• If the short receipt of a mail is the result of a mis-connection or when it is satisfactorily explained in the way bill, the issue of verification note is necessary only if the missing mail is not received by the next dispatch. As soon as a mail which had been reported as missing to the office of origin and the last intermediate office of exchange comes to hand, a second verification note should be addressed to those offices intimating the fact, by the first available mail.
  • The office which receives a verification note should return it to the issuing office, as promptly as possible, after investigating the matter, and recording the necessary remarks on it. If the verification note is not returned to the office which issued it, within a period of two months from the date of its dispatch, it will be considered, unless there is evidence to the contrary that the office to which the verification note was sent has duly accepted it.
  • When a receiving office, responsible for checking a mail has not sent a note reporting irregularities of any kind to the office of origin and, where appropriate, to the last intermediate office of exchange by the first available mail after the check, it is considered as having correctly received the mail and its contents until proof to the contrary has been furnished. The same assumption is made in respect of irregularities of which all
    mention has been omitted or regarding which information has been given in an incomplete manner in the verification note. The same is the case when formalities to be observed as laid down in this Article, have not been followed.
  • The verification note, its duplicate and any associated evidence should be forwarded by registered post.

Article 28
Neither of the two Contracting Parties shall send to the other by post any article the importation or transmission of which by post is prohibited in the latter country. Each Administration shall communicate to the other a list of the articles so prohibited. Any postal article which has been erroneously given transmission, shall be returned to the country of origin except in cases, where the Administration of the country of destination is authorised by its laws or by its internal regulations to dispose of it otherwise. Explosives, inflammable dangerous substances, obscene or immoral articles, however, shall not be returned to the country of origin. When their presence is detected by the Administration of the country of destination, they shall be destroyed on the spot.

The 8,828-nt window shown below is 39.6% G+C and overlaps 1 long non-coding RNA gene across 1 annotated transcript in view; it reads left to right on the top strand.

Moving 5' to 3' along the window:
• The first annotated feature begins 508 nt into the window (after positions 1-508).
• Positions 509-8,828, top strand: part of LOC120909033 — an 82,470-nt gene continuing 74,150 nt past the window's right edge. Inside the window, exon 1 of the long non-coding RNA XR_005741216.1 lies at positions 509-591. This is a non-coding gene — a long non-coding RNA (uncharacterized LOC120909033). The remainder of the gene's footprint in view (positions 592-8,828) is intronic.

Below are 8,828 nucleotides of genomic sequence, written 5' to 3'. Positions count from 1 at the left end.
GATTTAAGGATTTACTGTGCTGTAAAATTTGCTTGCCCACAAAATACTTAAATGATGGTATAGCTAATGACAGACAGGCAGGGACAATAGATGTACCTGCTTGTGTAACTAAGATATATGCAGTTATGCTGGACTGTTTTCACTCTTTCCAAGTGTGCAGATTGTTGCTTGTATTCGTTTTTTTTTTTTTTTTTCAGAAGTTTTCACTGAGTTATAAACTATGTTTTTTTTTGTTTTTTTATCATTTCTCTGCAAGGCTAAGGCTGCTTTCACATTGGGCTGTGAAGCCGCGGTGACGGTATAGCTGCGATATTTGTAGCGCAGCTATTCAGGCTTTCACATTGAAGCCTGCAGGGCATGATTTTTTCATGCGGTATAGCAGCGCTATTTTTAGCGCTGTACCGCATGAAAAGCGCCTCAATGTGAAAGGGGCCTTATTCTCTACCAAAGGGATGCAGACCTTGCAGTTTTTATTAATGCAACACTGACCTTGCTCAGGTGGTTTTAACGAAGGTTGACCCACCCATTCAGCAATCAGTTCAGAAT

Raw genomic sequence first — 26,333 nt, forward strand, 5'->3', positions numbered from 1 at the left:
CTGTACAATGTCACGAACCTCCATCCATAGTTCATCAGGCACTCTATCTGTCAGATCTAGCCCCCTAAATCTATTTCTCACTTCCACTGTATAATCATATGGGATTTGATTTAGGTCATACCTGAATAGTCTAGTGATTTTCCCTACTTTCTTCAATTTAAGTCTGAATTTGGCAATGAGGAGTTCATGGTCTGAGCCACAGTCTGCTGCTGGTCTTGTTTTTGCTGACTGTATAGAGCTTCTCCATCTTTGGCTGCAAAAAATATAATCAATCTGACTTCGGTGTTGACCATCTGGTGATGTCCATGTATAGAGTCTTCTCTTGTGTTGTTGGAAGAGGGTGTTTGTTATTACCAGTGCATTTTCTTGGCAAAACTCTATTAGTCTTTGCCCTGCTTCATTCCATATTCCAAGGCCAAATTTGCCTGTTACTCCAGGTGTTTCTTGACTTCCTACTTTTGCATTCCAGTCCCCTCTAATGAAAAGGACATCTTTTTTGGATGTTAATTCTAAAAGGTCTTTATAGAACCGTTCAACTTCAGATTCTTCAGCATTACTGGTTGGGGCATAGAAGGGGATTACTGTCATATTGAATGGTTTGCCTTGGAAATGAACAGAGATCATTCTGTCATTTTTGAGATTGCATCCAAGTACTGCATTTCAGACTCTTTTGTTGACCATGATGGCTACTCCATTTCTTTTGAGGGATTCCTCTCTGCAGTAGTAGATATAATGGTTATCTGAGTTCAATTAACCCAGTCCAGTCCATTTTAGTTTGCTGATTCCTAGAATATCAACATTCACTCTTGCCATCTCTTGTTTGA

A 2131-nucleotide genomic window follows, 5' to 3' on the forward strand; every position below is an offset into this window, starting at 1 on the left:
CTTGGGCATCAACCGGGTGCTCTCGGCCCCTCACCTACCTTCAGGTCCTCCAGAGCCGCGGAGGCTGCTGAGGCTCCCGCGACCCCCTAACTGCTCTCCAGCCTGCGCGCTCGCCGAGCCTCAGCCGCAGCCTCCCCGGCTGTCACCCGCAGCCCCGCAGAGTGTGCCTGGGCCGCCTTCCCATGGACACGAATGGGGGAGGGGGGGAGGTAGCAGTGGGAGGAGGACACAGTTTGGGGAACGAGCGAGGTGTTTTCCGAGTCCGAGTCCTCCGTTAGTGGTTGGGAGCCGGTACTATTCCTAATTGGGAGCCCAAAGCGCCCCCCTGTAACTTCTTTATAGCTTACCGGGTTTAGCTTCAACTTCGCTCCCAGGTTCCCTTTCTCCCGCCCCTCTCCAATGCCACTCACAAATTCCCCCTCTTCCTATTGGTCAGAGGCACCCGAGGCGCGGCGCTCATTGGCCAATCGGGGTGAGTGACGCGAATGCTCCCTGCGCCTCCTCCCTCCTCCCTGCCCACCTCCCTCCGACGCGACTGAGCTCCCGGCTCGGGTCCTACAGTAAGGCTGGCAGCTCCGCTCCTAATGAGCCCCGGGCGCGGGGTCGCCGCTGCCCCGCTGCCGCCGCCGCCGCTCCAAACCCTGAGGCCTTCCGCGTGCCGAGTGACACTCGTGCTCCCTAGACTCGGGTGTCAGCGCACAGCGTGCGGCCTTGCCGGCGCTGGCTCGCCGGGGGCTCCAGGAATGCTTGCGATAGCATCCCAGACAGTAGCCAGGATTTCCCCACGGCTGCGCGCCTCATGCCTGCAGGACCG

Article 29
The Postal Administrations of India and Bangladesh will forward to such of the member countries of the Universal Postal Union as indicated by them articles of correspondence under the provisions of Article 4 of Universal Postal Union Constitution of Tokyo 1969. No transit charges will be levied by any Administration for forwarding such mails to those foreign countries either by surface or by Air.

Article 30
When, owing to exceptional circumstances, one of the Postal Administrations finds itself obliged to suspend its services temporarily either wholly or in part, it is bound to notify the fact immediately, if need be, by telegram, to the other Administration.

Article 31
  • Documents relating to the service between India and Bangladesh should be preserved for a minimum period of eighteen months from the day following the date to which they refer.
  • Documents concerning a dispute or inquiry are to be preserved until the matter has been settled. If the initiating Administration, duly informed of the result of the inquiry, allows six months to pass from the date of the communication without raising any objection, the matter is regarded as closed.
Article 32
  • Both the Administrations hereby agree that in matters not expressly provided for in this Agreement the provisions of the Constitution of the Universal Postal Union, the Universal Postal Convention and the Detailed Regulations shall be applicable.
  • The internal legislation of India and Bangladesh shall remain applicable as regards every thing not provided for in the present Agreement.

Article 33
The present Agreement shall enter into force with effect from 25th January 1975. It shall thereafter continue to be in force until it is terminated by one Government by giving six months notice in writing to the other.

IN WITNESS WHEREOF, the undersigned, duly authorised for the purpose, have signed this Agreement in two originals.

DONE at New Delhi

For the Government of India
Sd/-
RABI RAY
Sr. Member (PO) P & O Board,
New Delhi - 110001, and
Ex-Officio Addl. Secy. to the Government of India
DONE at Dacca
For the Government of the People's Republic of Bangladesh
Sd/-
A.M. AHSANULLAH
Director General
Bangladesh Post Office